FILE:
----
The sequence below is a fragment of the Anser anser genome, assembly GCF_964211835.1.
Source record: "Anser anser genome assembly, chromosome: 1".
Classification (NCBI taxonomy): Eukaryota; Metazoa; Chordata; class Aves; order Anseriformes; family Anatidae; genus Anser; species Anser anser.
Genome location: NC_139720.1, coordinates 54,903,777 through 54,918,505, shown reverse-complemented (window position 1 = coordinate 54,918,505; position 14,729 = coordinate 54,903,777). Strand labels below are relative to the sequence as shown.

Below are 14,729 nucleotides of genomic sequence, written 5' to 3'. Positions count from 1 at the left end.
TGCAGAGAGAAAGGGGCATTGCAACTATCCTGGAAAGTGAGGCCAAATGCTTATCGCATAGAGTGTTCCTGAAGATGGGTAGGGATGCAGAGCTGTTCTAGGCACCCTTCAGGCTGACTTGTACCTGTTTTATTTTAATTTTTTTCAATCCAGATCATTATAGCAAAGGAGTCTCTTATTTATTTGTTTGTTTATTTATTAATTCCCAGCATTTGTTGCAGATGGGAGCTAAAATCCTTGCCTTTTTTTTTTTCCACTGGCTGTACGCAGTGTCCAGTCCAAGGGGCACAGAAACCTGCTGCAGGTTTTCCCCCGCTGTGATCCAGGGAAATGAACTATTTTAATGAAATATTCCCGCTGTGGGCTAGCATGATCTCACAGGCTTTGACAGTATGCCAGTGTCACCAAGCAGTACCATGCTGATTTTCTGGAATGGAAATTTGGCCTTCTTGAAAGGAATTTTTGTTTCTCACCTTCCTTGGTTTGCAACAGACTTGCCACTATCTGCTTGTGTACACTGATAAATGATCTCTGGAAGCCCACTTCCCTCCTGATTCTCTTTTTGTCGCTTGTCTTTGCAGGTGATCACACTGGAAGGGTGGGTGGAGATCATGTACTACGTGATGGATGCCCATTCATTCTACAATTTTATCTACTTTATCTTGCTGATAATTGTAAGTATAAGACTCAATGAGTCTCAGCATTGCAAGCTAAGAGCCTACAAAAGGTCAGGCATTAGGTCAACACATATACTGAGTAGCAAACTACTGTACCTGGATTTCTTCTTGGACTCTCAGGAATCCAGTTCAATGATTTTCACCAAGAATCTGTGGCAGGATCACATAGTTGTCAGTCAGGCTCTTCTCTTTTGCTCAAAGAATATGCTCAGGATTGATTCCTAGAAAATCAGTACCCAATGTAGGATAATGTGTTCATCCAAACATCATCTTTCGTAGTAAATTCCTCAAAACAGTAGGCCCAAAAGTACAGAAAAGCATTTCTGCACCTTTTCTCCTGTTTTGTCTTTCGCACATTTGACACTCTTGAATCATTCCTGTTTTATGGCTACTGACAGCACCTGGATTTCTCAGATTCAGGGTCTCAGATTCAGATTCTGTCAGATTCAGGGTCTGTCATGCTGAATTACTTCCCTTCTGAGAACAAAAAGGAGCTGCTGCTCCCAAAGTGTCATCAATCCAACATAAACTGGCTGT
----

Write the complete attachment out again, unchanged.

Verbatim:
The sequence below is a fragment of the Anser anser genome, assembly GCF_964211835.1.
Source record: "Anser anser genome assembly, chromosome: 1".
Classification (NCBI taxonomy): Eukaryota; Metazoa; Chordata; class Aves; order Anseriformes; family Anatidae; genus Anser; species Anser anser.
Genome location: NC_139720.1, coordinates 54,903,777 through 54,918,505, shown reverse-complemented (window position 1 = coordinate 54,918,505; position 14,729 = coordinate 54,903,777). Strand labels below are relative to the sequence as shown.

Below are 14,729 nucleotides of genomic sequence, written 5' to 3'. Positions count from 1 at the left end.
TGCAGAGAGAAAGGGGCATTGCAACTATCCTGGAAAGTGAGGCCAAATGCTTATCGCATAGAGTGTTCCTGAAGATGGGTAGGGATGCAGAGCTGTTCTAGGCACCCTTCAGGCTGACTTGTACCTGTTTTATTTTAATTTTTTTCAATCCAGATCATTATAGCAAAGGAGTCTCTTATTTATTTGTTTGTTTATTTATTAATTCCCAGCATTTGTTGCAGATGGGAGCTAAAATCCTTGCCTTTTTTTTTTTCCACTGGCTGTACGCAGTGTCCAGTCCAAGGGGCACAGAAACCTGCTGCAGGTTTTCCCCCGCTGTGATCCAGGGAAATGAACTATTTTAATGAAATATTCCCGCTGTGGGCTAGCATGATCTCACAGGCTTTGACAGTATGCCAGTGTCACCAAGCAGTACCATGCTGATTTTCTGGAATGGAAATTTGGCCTTCTTGAAAGGAATTTTTGTTTCTCACCTTCCTTGGTTTGCAACAGACTTGCCACTATCTGCTTGTGTACACTGATAAATGATCTCTGGAAGCCCACTTCCCTCCTGATTCTCTTTTTGTCGCTTGTCTTTGCAGGTGATCACACTGGAAGGGTGGGTGGAGATCATGTACTACGTGATGGATGCCCATTCATTCTACAATTTTATCTACTTTATCTTGCTGATAATTGTAAGTATAAGACTCAATGAGTCTCAGCATTGCAAGCTAAGAGCCTACAAAAGGTCAGGCATTAGGTCAACACATATACTGAGTAGCAAACTACTGTACCTGGATTTCTTCTTGGACTCTCAGGAATCCAGTTCAATGATTTTCACCAAGAATCTGTGGCAGGATCACATAGTTGTCAGTCAGGCTCTTCTCTTTTGCTCAAAGAATATGCTCAGGATTGATTCCTAGAAAATCAGTACCCAATGTAGGATAATGTGTTCATCCAAACATCATCTTTCGTAGTAAATTCCTCAAAACAGTAGGCCCAAAAGTACAGAAAAGCATTTCTGCACCTTTTCTCCTGTTTTGTCTTTCGCACATTTGACACTCTTGAATCATTCCTGTTTTATGGCTACTGACAGCACCTGGATTTCTCAGATTCAGGGTCTCAGATTCAGATTCTGTCAGATTCAGGGTCTGTCATGCTGAATTACTTCCCTTCTGAGAACAAAAAGGAGCTGCTGCTCCCAAAGTGTCATCAATCCAACATAAACTGGCTGT